Italian cheese – words and flavors

Italy has many  local varieties of cheese that can originate from entire regions or small towns and villages. Some of these products have become internationally known, while some remain relatively obscure. Not all Italian cheeses made this list.

Asiago – hard, sharp, crumby and aged cheese made from cow’s milk. Originally produced in the town of Asiago in Northern Italy.

Bel Paese – literally, beautiful country. A rather modern invention (1906), this semi-soft cheese was originally produced in a village near Milan. The taste is mild and buttery. This cheese goes well with fruity wines.

Bocconcini – small balls of mozzarella cheese.

Brös (also Bros, Bross, Brus or Bruss) – a Piedmontese cheese made with grappa. The flavor is notoriously pungent.

Burrata – fresh cheese made from mozzarella and cream. Usually served fresh.

Caciocavallo – made from sheep’s or cow’s milk, this cheese is similar in tast to Provolone.

Caprino – made from goat’s milk, this cheese comes as fresco (fresh) and stagionato (aged).

Casu marzu – a traditional Sardinian cheese made from sheep’s milk. Particularly known for containing live insect larvae. This cheese has actually been outlawed at times!

Di capra – literally “of goat”. Useful term when you are reading a package of Italian cheese.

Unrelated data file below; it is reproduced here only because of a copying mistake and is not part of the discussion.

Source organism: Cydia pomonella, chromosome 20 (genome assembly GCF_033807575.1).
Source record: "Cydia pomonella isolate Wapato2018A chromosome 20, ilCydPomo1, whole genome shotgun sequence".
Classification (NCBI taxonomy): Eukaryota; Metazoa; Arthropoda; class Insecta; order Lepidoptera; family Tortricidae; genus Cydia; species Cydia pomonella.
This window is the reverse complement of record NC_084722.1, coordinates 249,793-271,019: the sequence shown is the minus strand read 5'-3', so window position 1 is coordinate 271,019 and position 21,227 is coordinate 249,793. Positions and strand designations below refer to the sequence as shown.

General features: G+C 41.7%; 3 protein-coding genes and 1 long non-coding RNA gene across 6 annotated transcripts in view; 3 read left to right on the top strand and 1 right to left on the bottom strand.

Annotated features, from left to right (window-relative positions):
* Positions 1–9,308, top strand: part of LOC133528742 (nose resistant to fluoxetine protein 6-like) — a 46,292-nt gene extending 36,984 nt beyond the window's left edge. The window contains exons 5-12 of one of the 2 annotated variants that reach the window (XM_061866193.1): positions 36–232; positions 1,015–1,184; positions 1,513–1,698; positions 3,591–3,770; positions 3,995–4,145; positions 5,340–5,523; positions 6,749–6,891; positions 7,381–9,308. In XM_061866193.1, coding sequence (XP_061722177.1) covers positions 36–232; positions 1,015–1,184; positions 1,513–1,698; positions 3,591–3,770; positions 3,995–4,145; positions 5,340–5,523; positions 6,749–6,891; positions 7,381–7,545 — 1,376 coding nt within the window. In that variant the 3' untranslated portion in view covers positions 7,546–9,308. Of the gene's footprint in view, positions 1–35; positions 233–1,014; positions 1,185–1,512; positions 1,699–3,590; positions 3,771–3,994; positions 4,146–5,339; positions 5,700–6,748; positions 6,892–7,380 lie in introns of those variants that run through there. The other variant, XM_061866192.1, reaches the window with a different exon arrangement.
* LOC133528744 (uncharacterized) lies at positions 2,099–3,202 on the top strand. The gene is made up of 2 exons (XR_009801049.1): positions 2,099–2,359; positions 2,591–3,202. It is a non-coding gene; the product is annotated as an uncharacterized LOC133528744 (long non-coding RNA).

Fontina – creamy, nutty cheese made from cow’s milk. Originally made in Aosta Valley, this cheese is also sometimes imitated under names such as Fontinella, Fontal and Fontella.

Gorgonzola – blue-veined cheese from unskimmed cow’s and/or goat’s milk. Can be creamy (“fresco”) or aged and hard (“stagionato”). Produced in Gorgonzola since at least the 9th century AD.

Liptauer – a spicy cheese spread, common in Austrian and Italian cuisine.

Mascarpone – sweet and buttery dessert cheese, essentially a cream-cheese. Originally produced in Lombardia, southwest of Milan as early as the 16th century.

Mozzarella – handmade cheese made from water buffalo’s milk or fresh cow’s milk. Used to prepare pizza and lasagna.
Parmigiano – Parmesan Cheese. Hard and granular, due to legalities sometimes called Parmesan or simply Italian hard cheese.

Pecorino – soft and mild (fresco) or aged and sharp (stagionato) cheese, made from sheep’s milk

Provolone – rich and firm cheese, made from cow’s milk.

Ricotta – soft, airy cheese made from sheep milk or whey (a low-fat by-product of cheese production).

Romano – a salty and sharp cheese, usually grated. Originally from Rome.

Stracchino – soft spreadable cow’s milk cheese. Originally from Lombardy.

Taleggio – rich and creamy, originally from a Bergamo Province of the same name.

See also:

Types of Italian bread

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